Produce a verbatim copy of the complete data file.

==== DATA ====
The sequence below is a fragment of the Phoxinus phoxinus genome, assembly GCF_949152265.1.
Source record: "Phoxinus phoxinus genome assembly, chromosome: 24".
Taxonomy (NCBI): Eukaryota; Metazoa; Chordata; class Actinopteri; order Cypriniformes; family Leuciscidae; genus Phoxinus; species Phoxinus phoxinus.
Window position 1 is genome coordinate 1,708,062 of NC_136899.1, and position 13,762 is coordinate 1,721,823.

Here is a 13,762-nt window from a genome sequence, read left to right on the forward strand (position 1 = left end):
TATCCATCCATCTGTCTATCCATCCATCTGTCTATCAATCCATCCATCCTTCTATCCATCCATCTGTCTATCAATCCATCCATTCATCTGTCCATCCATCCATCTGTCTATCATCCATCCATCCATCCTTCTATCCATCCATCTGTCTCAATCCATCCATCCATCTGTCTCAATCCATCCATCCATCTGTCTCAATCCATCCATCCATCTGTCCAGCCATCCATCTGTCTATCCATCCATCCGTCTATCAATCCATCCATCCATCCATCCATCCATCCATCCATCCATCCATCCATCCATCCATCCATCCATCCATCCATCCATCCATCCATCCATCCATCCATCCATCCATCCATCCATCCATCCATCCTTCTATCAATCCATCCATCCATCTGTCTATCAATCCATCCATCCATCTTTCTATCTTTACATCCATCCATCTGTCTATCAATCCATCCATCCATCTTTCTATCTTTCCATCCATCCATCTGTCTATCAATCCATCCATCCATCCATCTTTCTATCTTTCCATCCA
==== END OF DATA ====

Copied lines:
The sequence below is a fragment of the Phoxinus phoxinus genome, assembly GCF_949152265.1.
Source record: "Phoxinus phoxinus genome assembly, chromosome: 24".
Taxonomy (NCBI): Eukaryota; Metazoa; Chordata; class Actinopteri; order Cypriniformes; family Leuciscidae; genus Phoxinus; species Phoxinus phoxinus.
Window position 1 is genome coordinate 1,708,062 of NC_136899.1, and position 13,762 is coordinate 1,721,823.

Here is a 13,762-nt window from a genome sequence, read left to right on the forward strand (position 1 = left end):
TATCCATCCATCTGTCTATCCATCCATCTGTCTATCAATCCATCCATCCTTCTATCCATCCATCTGTCTATCAATCCATCCATTCATCTGTCCATCCATCCATCTGTCTATCATCCATCCATCCATCCTTCTATCCATCCATCTGTCTCAATCCATCCATCCATCTGTCTCAATCCATCCATCCATCTGTCTCAATCCATCCATCCATCTGTCCAGCCATCCATCTGTCTATCCATCCATCCGTCTATCAATCCATCCATCCATCCATCCATCCATCCATCCATCCATCCATCCATCCATCCATCCATCCATCCATCCATCCATCCATCCATCCATCCATCCATCCATCCATCCATCCATCCATCCATCCTTCTATCAATCCATCCATCCATCTGTCTATCAATCCATCCATCCATCTTTCTATCTTTACATCCATCCATCTGTCTATCAATCCATCCATCCATCTTTCTATCTTTCCATCCATCCATCTGTCTATCAATCCATCCATCCATCCATCTTTCTATCTTTCCATCCA